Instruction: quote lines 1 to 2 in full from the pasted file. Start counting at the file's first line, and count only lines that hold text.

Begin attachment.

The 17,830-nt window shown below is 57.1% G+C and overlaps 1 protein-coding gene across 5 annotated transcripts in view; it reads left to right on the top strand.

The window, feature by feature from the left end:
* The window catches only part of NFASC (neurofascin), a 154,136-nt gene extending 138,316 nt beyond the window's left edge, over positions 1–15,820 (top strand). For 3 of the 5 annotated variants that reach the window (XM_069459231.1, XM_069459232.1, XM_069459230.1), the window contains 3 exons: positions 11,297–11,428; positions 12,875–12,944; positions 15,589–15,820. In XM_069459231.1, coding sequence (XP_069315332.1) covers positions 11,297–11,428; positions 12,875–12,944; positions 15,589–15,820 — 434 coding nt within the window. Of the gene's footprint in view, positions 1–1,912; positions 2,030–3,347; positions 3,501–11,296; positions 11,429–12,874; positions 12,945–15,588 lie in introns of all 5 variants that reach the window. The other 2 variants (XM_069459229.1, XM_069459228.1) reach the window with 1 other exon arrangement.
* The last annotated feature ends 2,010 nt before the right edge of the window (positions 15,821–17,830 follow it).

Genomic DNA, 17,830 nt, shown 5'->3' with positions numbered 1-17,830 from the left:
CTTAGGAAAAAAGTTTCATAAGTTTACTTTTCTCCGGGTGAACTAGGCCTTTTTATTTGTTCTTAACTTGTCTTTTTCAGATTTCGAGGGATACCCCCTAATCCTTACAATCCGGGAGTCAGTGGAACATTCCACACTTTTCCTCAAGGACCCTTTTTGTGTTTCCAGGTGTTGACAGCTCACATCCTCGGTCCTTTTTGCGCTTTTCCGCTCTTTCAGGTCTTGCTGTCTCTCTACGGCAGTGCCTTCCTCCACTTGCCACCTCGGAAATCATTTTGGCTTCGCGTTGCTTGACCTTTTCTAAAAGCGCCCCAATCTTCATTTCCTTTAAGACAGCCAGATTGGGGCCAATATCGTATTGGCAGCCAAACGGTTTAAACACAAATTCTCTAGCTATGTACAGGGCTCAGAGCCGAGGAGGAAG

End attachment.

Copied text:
The 17,830-nt window shown below is 57.1% G+C and overlaps 1 protein-coding gene across 5 annotated transcripts in view; it reads left to right on the top strand.

The window, feature by feature from the left end: